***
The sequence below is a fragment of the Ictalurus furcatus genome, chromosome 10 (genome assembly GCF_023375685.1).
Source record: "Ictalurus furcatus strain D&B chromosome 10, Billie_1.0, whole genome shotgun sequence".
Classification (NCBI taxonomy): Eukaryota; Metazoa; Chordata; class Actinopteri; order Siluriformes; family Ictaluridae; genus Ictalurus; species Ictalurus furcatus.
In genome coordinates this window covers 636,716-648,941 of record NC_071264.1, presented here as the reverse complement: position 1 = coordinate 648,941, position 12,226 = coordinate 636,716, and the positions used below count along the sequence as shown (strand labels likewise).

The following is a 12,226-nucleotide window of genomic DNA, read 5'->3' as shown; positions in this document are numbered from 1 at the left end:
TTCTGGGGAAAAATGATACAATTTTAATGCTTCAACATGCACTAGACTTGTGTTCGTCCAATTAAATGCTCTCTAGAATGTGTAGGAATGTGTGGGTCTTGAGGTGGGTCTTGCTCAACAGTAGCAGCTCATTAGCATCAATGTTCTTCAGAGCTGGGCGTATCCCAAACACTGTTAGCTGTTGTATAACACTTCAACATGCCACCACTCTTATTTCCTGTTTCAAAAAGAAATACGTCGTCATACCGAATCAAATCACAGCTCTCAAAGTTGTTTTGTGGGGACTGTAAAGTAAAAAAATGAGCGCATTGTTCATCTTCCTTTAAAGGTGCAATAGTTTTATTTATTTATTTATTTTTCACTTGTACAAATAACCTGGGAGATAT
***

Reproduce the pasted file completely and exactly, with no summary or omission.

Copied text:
The sequence below is a fragment of the Ictalurus furcatus genome, chromosome 10 (genome assembly GCF_023375685.1).
Source record: "Ictalurus furcatus strain D&B chromosome 10, Billie_1.0, whole genome shotgun sequence".
Classification (NCBI taxonomy): Eukaryota; Metazoa; Chordata; class Actinopteri; order Siluriformes; family Ictaluridae; genus Ictalurus; species Ictalurus furcatus.
In genome coordinates this window covers 636,716-648,941 of record NC_071264.1, presented here as the reverse complement: position 1 = coordinate 648,941, position 12,226 = coordinate 636,716, and the positions used below count along the sequence as shown (strand labels likewise).

The following is a 12,226-nucleotide window of genomic DNA, read 5'->3' as shown; positions in this document are numbered from 1 at the left end:
TTCTGGGGAAAAATGATACAATTTTAATGCTTCAACATGCACTAGACTTGTGTTCGTCCAATTAAATGCTCTCTAGAATGTGTAGGAATGTGTGGGTCTTGAGGTGGGTCTTGCTCAACAGTAGCAGCTCATTAGCATCAATGTTCTTCAGAGCTGGGCGTATCCCAAACACTGTTAGCTGTTGTATAACACTTCAACATGCCACCACTCTTATTTCCTGTTTCAAAAAGAAATACGTCGTCATACCGAATCAAATCACAGCTCTCAAAGTTGTTTTGTGGGGACTGTAAAGTAAAAAAATGAGCGCATTGTTCATCTTCCTTTAAAGGTGCAATAGTTTTATTTATTTATTTATTTTTCACTTGTACAAATAACCTGGGAGATAT